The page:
EmptyPARK CITY -- "Weapons" brings the perennial problems of teenagers into the twenty-first century with a decidedly downbeat treatment. The film's stylish and innovative look, influenced by the slowed-down rhythms of Southern hip-hop, doesn't quite carry the elemental story of love and revenge. Its heart and soul may appeal to the new lost generation, but not the standard indie crowd.
Shot in the suburban nowhere of Southern California, the film could really take place wherever kids are restless, bored and disaffected. That's always been a recipe for violence, and director Adam Bhala Lough does not disappoint on that count. Film opens with a particularly gruesome shooting in which a kid's head is blown off in a hamburger joint. The story bobs and weaves backwards in time to eventually reveal how this came about.
"Weapons" centers on two groups of friends, one white and one black, who, in a nice touch, seem to more or less peacefully coexist until the explosion. On the white side is Jason (Riley Smith), a one-time high school basketball star who has fallen into a life of drugs and easy sex. His best buddy Sean (Mark Webber) has, somewhat unbelievably, just returned to the neighborhood from his first year in college. Rounding out the trio is the loose cannon Chris (Paul Dano), a classic misfit who goes around sticking a video camera in everyone's face.
The story ignites when Reggie (Nick Cannon) discovers his kid sister Sabrina (Regine Nehy) with a black eye. She says Jason did it and in a rage Reggie sets out for revenge accompanied by his best friend Mikey (Jade Yorker) and Mikey's younger brother James (Brandon Mychal Smith). Although he's probably no more than sixteen Reggie is intent on getting a gun from Mikey's crazy uncle (Arliss Howard), who seems to be channeling the stoned-out Dennis Hooper from "Apocalypse Now." After Reggie bludgeons him with a fire extinguisher all bets are off.
In between constantly getting high and stumbling around in a daze, the aggrieved parties are gradually drawn together with tragic results. But despite the buildup, the killings don't carry much weight when they finally happen. These are not characters most people can sympathy with. One tends to watch dispassionately as the inevitable plays out.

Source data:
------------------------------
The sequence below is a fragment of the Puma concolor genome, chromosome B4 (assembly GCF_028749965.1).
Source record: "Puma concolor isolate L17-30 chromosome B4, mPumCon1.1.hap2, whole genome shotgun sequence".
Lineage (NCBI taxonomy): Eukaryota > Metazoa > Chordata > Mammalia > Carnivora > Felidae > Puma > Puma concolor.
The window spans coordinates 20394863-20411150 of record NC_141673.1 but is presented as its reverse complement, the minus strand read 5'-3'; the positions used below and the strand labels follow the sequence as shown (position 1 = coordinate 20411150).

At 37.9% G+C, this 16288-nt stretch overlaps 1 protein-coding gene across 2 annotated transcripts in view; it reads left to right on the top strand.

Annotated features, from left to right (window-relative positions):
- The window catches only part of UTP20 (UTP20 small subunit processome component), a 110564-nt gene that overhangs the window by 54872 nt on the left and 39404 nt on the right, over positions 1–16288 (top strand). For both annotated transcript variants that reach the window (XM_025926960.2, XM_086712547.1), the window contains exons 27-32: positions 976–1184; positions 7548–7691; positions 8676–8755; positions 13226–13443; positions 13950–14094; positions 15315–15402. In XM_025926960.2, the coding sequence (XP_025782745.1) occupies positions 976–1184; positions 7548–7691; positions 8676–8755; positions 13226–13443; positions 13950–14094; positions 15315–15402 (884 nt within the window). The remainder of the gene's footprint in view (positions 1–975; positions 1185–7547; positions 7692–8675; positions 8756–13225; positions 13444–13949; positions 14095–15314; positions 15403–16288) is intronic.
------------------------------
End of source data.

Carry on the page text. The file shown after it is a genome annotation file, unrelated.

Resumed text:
Constructed around the music of the southern hip hopper DJ Screw, which aims to simulate the laconic sound of a codeine high, the film relies on endless handheld shots and slow motion sequence in cars and at parties. There is a lot of super-saturated color meant to suggest the drug-induced state.
For their part, the kids are so high most of the time they have become matter-of-fact about the violence around them. Performances by the ensemble cast feel authentic, especially Dano as the loser Chris and Smith as the burnt out Jason. Amy Ferguson, as one of the neighborhood girls who has been around the block at sixteen, captures the dead-end feeling of a life evaporating before it starts.
With a keener eye for detail than story, Lough has definitely tapped a vein in the underbelly of America's youth. But for all its snappy editing (by Jay Rabinowitz) and visual bravado (by cinematographer Manuel Albert Claro), "Weapons" is not a pretty picture.
Fried Films/Pantry Films
Director: Adam Bhala Lough
Producers: Rob Fried, Dan Keston, Bill Straus
Executive Producers: Jason Lust, Sol Tryon
Director of Photography: Manual Albert Claro
Production Designer: Alan E. Muraoka
Music: DJ Screw
Costume Designer: Tere Duncan
Editor: Jay Rabinowitz
Reggie: Nick Cannon
Chris: Paul Dano
Sean: Mark Webber
Jason: Riley Smith
Sabrina: Regine Nehy
Nikki: Amy Ferguson
Mikey: Jade Yorker
Mikey's uncle: Arliss Howard
James: Brandon Mychal Smith
Running time: 85 minutes
No MPAA rating